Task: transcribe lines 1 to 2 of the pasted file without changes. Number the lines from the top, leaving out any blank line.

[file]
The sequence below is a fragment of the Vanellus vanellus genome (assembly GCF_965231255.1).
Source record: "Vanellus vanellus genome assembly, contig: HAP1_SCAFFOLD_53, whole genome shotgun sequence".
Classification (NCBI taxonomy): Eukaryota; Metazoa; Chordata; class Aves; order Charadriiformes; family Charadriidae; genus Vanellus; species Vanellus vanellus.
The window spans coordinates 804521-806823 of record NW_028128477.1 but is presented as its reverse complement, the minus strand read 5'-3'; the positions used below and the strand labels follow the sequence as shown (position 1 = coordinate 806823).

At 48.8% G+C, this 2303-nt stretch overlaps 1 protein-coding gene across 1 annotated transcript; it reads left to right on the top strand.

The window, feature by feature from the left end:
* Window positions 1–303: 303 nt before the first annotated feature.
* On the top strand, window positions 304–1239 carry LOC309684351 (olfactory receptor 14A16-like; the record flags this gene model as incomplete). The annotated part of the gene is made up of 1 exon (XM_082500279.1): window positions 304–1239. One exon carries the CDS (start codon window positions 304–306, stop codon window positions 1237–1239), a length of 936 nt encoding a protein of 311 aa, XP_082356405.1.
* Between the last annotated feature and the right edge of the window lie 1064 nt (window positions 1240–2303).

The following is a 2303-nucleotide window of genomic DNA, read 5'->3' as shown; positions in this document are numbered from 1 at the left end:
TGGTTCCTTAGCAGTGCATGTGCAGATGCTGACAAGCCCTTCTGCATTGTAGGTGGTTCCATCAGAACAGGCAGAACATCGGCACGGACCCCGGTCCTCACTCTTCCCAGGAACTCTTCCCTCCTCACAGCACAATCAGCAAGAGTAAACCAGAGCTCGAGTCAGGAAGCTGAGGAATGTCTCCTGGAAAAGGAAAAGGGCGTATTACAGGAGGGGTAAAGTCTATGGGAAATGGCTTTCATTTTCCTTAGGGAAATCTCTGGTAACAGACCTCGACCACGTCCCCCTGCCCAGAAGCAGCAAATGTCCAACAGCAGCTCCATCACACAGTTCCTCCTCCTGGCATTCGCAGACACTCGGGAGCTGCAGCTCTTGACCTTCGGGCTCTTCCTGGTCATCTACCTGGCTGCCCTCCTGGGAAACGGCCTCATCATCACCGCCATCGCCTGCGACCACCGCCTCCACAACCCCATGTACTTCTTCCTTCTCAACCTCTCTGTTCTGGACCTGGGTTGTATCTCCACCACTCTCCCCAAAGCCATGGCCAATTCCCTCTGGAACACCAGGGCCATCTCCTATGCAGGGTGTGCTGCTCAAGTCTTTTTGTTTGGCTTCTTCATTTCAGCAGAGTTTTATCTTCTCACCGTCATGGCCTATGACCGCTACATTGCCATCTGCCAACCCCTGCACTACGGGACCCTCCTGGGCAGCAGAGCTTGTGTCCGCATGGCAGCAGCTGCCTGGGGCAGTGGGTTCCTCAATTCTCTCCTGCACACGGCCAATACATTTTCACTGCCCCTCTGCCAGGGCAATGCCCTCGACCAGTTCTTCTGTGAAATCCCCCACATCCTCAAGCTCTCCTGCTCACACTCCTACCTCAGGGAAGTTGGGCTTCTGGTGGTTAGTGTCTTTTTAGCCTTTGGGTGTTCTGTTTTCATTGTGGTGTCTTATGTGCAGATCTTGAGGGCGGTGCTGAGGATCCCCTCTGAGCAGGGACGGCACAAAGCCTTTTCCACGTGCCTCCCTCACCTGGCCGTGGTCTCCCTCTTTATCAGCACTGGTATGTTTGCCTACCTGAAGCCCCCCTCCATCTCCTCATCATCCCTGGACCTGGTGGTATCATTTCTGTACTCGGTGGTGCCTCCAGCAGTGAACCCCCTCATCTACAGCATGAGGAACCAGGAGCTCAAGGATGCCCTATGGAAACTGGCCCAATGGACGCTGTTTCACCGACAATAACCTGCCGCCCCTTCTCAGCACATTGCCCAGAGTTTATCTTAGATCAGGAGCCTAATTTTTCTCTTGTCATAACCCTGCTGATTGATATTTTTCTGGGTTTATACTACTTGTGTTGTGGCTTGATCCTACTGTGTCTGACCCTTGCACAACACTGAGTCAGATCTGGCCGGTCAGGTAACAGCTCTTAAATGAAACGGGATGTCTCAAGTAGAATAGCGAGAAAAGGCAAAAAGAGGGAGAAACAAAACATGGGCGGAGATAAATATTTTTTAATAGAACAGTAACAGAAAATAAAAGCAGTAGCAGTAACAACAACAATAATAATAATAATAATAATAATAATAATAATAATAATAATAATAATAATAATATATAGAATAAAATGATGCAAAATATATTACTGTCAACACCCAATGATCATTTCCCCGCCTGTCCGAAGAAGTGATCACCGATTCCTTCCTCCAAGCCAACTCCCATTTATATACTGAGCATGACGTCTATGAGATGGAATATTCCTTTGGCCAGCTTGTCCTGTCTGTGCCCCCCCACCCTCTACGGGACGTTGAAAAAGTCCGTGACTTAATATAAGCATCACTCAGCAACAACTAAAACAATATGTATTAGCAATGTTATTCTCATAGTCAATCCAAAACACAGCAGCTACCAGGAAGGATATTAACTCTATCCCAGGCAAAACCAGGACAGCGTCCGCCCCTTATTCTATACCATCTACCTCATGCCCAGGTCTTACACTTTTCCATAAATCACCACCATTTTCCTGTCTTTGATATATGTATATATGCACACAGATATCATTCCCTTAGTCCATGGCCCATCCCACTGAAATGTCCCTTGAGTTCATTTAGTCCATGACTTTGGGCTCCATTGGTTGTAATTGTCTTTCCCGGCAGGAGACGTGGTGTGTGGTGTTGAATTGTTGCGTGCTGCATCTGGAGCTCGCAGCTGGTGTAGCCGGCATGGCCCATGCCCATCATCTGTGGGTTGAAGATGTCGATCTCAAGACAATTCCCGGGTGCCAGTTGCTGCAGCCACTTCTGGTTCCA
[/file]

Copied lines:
The sequence below is a fragment of the Vanellus vanellus genome (assembly GCF_965231255.1).
Source record: "Vanellus vanellus genome assembly, contig: HAP1_SCAFFOLD_53, whole genome shotgun sequence".